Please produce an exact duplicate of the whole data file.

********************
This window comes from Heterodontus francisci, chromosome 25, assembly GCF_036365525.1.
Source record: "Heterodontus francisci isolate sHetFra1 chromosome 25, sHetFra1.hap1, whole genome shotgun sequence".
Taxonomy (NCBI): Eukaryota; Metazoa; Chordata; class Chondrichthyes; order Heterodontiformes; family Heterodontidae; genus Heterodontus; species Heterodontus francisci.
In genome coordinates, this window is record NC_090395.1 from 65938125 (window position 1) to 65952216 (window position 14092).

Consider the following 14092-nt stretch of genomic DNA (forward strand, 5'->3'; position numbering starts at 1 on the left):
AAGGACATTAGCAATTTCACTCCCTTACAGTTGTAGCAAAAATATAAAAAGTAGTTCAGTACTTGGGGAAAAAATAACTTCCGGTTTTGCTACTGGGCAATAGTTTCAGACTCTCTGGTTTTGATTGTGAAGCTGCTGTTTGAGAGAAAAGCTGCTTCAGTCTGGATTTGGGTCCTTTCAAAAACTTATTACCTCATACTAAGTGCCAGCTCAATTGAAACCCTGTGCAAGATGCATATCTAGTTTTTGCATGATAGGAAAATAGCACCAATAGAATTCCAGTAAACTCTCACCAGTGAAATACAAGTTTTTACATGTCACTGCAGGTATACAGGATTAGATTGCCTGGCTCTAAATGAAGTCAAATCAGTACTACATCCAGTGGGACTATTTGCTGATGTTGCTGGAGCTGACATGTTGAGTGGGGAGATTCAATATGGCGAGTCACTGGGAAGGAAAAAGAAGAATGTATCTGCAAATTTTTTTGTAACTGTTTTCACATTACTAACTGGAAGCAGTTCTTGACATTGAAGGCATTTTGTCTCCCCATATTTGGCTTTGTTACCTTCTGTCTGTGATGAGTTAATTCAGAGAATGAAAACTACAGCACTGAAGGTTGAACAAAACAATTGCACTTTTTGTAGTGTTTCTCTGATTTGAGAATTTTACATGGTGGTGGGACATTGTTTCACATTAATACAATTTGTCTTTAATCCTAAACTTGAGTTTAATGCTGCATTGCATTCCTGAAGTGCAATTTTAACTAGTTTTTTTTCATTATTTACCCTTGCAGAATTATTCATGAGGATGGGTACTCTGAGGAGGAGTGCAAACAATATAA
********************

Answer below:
This window comes from Heterodontus francisci, chromosome 25, assembly GCF_036365525.1.
Source record: "Heterodontus francisci isolate sHetFra1 chromosome 25, sHetFra1.hap1, whole genome shotgun sequence".
Taxonomy (NCBI): Eukaryota; Metazoa; Chordata; class Chondrichthyes; order Heterodontiformes; family Heterodontidae; genus Heterodontus; species Heterodontus francisci.
In genome coordinates, this window is record NC_090395.1 from 65938125 (window position 1) to 65952216 (window position 14092).

Consider the following 14092-nt stretch of genomic DNA (forward strand, 5'->3'; position numbering starts at 1 on the left):
AAGGACATTAGCAATTTCACTCCCTTACAGTTGTAGCAAAAATATAAAAAGTAGTTCAGTACTTGGGGAAAAAATAACTTCCGGTTTTGCTACTGGGCAATAGTTTCAGACTCTCTGGTTTTGATTGTGAAGCTGCTGTTTGAGAGAAAAGCTGCTTCAGTCTGGATTTGGGTCCTTTCAAAAACTTATTACCTCATACTAAGTGCCAGCTCAATTGAAACCCTGTGCAAGATGCATATCTAGTTTTTGCATGATAGGAAAATAGCACCAATAGAATTCCAGTAAACTCTCACCAGTGAAATACAAGTTTTTACATGTCACTGCAGGTATACAGGATTAGATTGCCTGGCTCTAAATGAAGTCAAATCAGTACTACATCCAGTGGGACTATTTGCTGATGTTGCTGGAGCTGACATGTTGAGTGGGGAGATTCAATATGGCGAGTCACTGGGAAGGAAAAAGAAGAATGTATCTGCAAATTTTTTTGTAACTGTTTTCACATTACTAACTGGAAGCAGTTCTTGACATTGAAGGCATTTTGTCTCCCCATATTTGGCTTTGTTACCTTCTGTCTGTGATGAGTTAATTCAGAGAATGAAAACTACAGCACTGAAGGTTGAACAAAACAATTGCACTTTTTGTAGTGTTTCTCTGATTTGAGAATTTTACATGGTGGTGGGACATTGTTTCACATTAATACAATTTGTCTTTAATCCTAAACTTGAGTTTAATGCTGCATTGCATTCCTGAAGTGCAATTTTAACTAGTTTTTTTTCATTATTTACCCTTGCAGAATTATTCATGAGGATGGGTACTCTGAGGAGGAGTGCAAACAATATAA